Access Type

Open Access Dissertation

Date of Award

January 2019

Degree Type


Degree Name




First Advisor

Tamara L. Hendrickson





May 2019

Advisor: Dr. Tamara L. Hendrickson

Major: Chemistry (Biochemistry)

Degree: Doctor of Philosophy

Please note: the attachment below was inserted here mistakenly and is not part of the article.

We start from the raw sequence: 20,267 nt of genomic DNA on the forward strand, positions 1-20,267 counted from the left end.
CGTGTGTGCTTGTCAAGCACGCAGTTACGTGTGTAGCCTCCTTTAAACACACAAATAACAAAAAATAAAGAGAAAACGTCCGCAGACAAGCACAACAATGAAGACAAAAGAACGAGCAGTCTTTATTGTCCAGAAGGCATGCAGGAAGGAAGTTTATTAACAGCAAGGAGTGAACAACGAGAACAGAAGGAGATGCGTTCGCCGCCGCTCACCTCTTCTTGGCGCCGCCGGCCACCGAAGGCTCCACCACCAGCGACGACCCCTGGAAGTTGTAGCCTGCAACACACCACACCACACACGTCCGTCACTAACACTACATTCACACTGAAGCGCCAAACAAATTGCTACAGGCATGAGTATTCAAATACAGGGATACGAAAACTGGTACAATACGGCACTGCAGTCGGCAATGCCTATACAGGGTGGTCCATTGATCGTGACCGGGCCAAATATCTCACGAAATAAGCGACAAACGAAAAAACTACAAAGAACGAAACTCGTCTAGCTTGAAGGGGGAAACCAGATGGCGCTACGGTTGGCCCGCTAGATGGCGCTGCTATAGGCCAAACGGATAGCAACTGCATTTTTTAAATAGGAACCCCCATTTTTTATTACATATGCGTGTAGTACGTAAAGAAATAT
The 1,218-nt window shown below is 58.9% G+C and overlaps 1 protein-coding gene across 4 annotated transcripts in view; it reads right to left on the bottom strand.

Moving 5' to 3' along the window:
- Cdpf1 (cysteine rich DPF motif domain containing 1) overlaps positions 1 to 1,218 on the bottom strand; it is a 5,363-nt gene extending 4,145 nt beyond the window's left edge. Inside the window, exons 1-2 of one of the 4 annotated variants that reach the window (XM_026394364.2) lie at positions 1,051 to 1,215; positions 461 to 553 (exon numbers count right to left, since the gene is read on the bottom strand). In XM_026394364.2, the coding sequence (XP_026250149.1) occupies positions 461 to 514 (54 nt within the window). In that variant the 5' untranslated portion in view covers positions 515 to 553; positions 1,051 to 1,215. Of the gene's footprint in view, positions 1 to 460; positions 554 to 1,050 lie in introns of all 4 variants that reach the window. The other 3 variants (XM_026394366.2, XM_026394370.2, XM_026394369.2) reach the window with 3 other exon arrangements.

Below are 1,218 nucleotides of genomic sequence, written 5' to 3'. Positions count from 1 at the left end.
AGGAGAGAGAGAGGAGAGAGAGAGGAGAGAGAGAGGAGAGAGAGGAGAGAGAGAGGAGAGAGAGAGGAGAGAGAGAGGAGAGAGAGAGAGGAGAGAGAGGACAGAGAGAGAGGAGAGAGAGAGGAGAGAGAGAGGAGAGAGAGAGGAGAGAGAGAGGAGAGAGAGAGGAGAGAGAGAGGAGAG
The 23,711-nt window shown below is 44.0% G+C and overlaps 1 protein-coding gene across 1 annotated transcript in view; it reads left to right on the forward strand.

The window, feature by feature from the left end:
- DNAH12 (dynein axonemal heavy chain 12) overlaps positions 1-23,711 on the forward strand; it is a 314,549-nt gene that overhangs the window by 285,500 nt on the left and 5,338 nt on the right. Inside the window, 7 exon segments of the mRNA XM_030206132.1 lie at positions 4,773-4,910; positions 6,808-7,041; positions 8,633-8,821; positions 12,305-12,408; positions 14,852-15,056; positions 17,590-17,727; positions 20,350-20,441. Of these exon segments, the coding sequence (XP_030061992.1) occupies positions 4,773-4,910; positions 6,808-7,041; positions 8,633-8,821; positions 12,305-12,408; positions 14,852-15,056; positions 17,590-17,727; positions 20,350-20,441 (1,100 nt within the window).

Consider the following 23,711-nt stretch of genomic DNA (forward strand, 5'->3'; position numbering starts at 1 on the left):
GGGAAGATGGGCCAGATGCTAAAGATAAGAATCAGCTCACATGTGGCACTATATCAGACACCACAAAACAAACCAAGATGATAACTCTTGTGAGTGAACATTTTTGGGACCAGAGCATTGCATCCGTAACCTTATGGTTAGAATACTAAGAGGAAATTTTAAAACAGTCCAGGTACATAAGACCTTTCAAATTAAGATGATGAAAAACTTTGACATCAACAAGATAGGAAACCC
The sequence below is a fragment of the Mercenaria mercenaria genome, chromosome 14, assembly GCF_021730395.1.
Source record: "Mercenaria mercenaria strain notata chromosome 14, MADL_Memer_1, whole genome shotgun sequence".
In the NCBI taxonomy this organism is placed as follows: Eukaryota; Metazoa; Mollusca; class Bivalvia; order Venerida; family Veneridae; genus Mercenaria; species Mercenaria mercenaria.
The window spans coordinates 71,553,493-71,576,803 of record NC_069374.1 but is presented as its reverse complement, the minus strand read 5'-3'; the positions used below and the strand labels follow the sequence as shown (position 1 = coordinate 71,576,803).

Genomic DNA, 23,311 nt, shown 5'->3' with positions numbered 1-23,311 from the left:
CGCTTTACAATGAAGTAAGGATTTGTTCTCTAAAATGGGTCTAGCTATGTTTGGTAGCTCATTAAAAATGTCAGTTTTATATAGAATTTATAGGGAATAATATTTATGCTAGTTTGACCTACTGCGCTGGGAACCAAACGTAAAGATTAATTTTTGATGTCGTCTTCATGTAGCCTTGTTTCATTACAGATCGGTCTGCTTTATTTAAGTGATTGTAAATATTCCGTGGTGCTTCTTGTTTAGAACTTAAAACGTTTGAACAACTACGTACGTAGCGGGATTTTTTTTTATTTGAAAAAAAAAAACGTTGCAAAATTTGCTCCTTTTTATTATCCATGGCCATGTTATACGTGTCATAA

Protein translation must usually occur with high accuracy for an organism to survive. However, Helicobacter pylori, Staphylococcus aureus, and many other microorganisms including important human pathogens, lack one or more aminoacyl-tRNA synthetase (aaRS), the enzymes that typically aminoacylate tRNAs for ribosomal translation. These organisms must use an indirect pathway to aminoacylate some tRNAs. Specifically, H. pylori lacks the genes that encode for asparaginyl- and glutaminyl-tRNA synthetases (AsnRS and GlnRS, respectively). Instead, H. pylori uses a two-step, indirect pathway to synthesize Asn-tRNAAsn and Gln-tRNAGln. This process requires two misacylating tRNA synthetases (a non-discriminating aspartyl-tRNA synthetase, ND-AspRS, and a misacylating glutamyl-tRNA synthetase 2, GluRS2) and a glutamine-dependent amidotransferase called GatCAB. We have recently discovered a protein called Hp0100 that promotes formation of a stable complex between ND-AspRS, Hp0100, and GatCAB called the Asn-transamidosome. Hp0100 enhances GatCAB’s ability to produce both Asn-tRNAAsn and Gln-tRNAGln and it hydrolyzes ATP in the presence of either Asp-tRNAAsn or Glu-tRNAGln, the precursors to Asn-tRNAAsn and Gln-tRNAGln, respectively. (Red text indicates misacylation.) This dissertation focuses on three different research projects. Chapter 2 describes our evaluation of a shortened ortholog of Hp0100 from S. aureus. Full-length orthologs of Hp0100 are restricted to the ε-proteobacteria; however, we have recently discovered truncated orthologs comprising the N-terminal 2/3 of Hp0100 outside of this clade. The truncated ortholog from S. aureus (Sa2591) is compared to Hp0100 to assess if it is a functional ortholog of Hp0100. The predicated model structure of Sa2591 showed several conserved cysteine residues clustered together with a CXXC motif next to one of the ATPase active sites. Chapter 3 focuses on our characterization of this putative metal-binding site and Sa2591’s potential involvement in the synthesis of a tRNA modification. Chapter 4 reports our discovery that some aaRSs hydrolyze ATP to ADP in the presence of tRNA. All aminoacyl-tRNA synthetases (aaRSs) catalyze the ATP-dependent aminoacylation of tRNAs, producing AMP and PPi as side products. We are unaware of any evidence that aaRSs can produce ADP instead of AMP. We characterized this activity in 25 different aaRSs and propose a function for ADP formation.

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